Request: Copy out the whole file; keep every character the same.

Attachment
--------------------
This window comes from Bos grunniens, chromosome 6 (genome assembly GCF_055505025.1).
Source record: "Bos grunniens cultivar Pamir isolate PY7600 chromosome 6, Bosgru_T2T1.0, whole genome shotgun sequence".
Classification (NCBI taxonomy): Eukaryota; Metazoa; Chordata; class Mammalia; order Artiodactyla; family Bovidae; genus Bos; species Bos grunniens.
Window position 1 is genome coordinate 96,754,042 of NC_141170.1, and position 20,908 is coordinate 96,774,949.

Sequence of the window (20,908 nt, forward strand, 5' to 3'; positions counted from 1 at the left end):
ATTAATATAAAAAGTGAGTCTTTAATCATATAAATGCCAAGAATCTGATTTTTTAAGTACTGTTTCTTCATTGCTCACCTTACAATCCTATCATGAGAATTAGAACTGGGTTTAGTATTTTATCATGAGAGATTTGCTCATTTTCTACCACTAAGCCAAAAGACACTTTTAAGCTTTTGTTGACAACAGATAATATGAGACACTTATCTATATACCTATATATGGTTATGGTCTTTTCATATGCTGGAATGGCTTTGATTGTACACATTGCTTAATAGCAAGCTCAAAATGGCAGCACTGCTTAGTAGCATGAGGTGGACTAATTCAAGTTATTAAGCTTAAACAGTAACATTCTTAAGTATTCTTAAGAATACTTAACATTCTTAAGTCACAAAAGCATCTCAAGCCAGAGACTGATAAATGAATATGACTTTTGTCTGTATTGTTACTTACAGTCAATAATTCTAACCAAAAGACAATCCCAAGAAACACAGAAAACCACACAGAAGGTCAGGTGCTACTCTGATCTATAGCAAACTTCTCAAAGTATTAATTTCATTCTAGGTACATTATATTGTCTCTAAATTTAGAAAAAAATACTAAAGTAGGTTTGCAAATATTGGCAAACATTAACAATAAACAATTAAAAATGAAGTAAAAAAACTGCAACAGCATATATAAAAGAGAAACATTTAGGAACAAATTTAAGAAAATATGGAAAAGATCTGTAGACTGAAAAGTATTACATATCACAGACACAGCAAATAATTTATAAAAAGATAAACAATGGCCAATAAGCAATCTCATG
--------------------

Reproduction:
This window comes from Bos grunniens, chromosome 6 (genome assembly GCF_055505025.1).
Source record: "Bos grunniens cultivar Pamir isolate PY7600 chromosome 6, Bosgru_T2T1.0, whole genome shotgun sequence".
Classification (NCBI taxonomy): Eukaryota; Metazoa; Chordata; class Mammalia; order Artiodactyla; family Bovidae; genus Bos; species Bos grunniens.
Window position 1 is genome coordinate 96,754,042 of NC_141170.1, and position 20,908 is coordinate 96,774,949.

Sequence of the window (20,908 nt, forward strand, 5' to 3'; positions counted from 1 at the left end):
ATTAATATAAAAAGTGAGTCTTTAATCATATAAATGCCAAGAATCTGATTTTTTAAGTACTGTTTCTTCATTGCTCACCTTACAATCCTATCATGAGAATTAGAACTGGGTTTAGTATTTTATCATGAGAGATTTGCTCATTTTCTACCACTAAGCCAAAAGACACTTTTAAGCTTTTGTTGACAACAGATAATATGAGACACTTATCTATATACCTATATATGGTTATGGTCTTTTCATATGCTGGAATGGCTTTGATTGTACACATTGCTTAATAGCAAGCTCAAAATGGCAGCACTGCTTAGTAGCATGAGGTGGACTAATTCAAGTTATTAAGCTTAAACAGTAACATTCTTAAGTATTCTTAAGAATACTTAACATTCTTAAGTCACAAAAGCATCTCAAGCCAGAGACTGATAAATGAATATGACTTTTGTCTGTATTGTTACTTACAGTCAATAATTCTAACCAAAAGACAATCCCAAGAAACACAGAAAACCACACAGAAGGTCAGGTGCTACTCTGATCTATAGCAAACTTCTCAAAGTATTAATTTCATTCTAGGTACATTATATTGTCTCTAAATTTAGAAAAAAATACTAAAGTAGGTTTGCAAATATTGGCAAACATTAACAATAAACAATTAAAAATGAAGTAAAAAAACTGCAACAGCATATATAAAAGAGAAACATTTAGGAACAAATTTAAGAAAATATGGAAAAGATCTGTAGACTGAAAAGTATTACATATCACAGACACAGCAAATAATTTATAAAAAGATAAACAATGGCCAATAAGCAATCTCATG